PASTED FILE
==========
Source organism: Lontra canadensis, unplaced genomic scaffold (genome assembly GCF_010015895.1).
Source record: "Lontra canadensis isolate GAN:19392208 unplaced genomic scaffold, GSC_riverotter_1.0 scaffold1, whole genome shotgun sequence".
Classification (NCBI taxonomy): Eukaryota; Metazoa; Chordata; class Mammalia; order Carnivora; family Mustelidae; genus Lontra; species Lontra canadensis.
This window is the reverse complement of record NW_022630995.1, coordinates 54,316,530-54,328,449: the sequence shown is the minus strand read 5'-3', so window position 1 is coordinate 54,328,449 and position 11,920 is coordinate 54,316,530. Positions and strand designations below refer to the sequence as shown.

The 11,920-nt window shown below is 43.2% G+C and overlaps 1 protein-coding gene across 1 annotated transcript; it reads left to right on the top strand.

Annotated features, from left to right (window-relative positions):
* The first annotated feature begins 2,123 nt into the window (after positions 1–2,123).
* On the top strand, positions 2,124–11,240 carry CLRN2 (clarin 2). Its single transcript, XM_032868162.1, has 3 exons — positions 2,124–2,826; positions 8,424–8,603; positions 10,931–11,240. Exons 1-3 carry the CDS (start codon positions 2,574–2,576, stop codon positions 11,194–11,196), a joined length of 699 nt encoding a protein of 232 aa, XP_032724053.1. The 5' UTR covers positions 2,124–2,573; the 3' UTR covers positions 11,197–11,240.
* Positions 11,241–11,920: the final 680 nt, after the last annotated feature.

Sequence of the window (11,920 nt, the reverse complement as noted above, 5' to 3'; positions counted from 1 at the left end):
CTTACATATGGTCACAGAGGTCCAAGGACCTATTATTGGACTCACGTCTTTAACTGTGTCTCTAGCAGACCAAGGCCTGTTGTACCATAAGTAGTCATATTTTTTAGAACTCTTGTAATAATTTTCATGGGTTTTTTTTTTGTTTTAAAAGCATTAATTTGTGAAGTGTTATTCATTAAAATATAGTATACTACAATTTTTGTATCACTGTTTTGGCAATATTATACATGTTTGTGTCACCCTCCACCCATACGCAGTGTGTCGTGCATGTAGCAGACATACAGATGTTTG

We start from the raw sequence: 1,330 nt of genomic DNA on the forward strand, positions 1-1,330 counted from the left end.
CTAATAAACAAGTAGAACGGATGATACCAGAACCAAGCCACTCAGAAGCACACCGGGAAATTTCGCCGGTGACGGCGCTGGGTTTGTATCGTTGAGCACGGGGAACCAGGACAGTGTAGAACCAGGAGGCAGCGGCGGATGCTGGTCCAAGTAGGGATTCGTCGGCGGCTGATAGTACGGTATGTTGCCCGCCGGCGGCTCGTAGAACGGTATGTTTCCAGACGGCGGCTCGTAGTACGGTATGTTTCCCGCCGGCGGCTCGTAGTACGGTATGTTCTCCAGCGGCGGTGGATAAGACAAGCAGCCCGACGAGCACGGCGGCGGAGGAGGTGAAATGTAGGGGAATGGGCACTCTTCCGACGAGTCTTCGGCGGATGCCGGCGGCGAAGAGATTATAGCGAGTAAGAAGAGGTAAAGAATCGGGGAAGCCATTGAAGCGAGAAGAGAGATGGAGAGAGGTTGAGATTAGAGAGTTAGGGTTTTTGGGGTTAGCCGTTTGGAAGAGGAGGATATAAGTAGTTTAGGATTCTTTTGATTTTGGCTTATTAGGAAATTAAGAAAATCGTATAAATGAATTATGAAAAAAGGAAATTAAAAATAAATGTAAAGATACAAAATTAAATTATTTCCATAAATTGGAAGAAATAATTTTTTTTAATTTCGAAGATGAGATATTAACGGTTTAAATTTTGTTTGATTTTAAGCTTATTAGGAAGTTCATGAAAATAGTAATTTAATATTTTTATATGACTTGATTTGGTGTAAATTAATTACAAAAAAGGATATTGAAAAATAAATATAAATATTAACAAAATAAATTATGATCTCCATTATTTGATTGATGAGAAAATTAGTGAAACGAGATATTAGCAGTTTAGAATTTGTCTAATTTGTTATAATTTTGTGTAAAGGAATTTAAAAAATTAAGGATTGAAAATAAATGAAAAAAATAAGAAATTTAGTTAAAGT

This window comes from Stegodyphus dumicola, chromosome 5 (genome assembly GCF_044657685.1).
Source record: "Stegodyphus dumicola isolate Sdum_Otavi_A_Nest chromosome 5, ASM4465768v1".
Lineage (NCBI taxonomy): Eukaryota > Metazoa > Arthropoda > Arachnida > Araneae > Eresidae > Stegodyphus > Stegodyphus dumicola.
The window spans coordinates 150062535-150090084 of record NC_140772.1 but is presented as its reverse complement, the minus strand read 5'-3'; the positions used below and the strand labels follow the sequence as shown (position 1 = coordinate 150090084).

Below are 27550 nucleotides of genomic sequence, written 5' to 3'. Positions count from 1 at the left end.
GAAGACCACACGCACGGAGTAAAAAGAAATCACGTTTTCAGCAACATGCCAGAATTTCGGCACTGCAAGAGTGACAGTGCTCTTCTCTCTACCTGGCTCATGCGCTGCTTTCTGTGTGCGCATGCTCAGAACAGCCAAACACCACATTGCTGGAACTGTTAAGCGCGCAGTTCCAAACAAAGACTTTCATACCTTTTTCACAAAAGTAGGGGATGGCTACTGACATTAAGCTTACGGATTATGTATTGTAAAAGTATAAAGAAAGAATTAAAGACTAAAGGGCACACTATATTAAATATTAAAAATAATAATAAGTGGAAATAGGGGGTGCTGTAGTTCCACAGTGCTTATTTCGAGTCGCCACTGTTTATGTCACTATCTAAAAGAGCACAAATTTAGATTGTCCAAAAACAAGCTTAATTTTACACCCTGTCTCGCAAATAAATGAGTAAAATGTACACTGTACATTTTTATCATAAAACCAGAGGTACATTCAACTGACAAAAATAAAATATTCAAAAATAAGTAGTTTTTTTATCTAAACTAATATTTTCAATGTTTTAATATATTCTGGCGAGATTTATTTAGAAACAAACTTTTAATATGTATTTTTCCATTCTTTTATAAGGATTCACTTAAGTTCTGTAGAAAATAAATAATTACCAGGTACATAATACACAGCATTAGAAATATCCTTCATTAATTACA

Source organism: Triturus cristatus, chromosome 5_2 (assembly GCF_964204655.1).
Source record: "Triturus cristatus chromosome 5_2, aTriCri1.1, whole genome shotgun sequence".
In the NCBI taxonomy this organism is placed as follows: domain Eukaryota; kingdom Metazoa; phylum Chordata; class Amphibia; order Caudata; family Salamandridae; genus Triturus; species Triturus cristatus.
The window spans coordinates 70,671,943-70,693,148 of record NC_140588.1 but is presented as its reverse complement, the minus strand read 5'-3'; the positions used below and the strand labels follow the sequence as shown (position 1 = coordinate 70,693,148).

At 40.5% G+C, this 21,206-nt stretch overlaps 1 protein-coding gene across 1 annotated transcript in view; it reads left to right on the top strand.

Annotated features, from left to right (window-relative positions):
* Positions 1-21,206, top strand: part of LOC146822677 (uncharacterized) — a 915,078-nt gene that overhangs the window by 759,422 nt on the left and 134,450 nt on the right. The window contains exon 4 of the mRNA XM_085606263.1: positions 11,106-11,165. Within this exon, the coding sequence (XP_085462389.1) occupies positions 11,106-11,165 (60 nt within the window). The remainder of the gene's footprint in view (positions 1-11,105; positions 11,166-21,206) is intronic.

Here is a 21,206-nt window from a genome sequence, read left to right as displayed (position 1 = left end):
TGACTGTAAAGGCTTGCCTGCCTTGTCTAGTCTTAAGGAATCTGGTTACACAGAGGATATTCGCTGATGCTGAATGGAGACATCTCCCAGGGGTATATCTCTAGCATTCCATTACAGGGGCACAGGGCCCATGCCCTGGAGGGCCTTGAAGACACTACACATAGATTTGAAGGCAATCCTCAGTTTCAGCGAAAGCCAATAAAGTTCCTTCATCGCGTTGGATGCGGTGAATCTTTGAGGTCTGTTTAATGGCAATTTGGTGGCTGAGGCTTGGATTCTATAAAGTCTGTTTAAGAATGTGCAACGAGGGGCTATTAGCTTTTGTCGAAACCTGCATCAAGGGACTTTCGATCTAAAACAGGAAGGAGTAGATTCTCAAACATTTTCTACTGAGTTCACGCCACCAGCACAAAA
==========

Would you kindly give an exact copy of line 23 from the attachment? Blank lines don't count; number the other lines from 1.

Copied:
The window spans coordinates 70,671,943-70,693,148 of record NC_140588.1 but is presented as its reverse complement, the minus strand read 5'-3'; the positions used below and the strand labels follow the sequence as shown (position 1 = coordinate 70,693,148).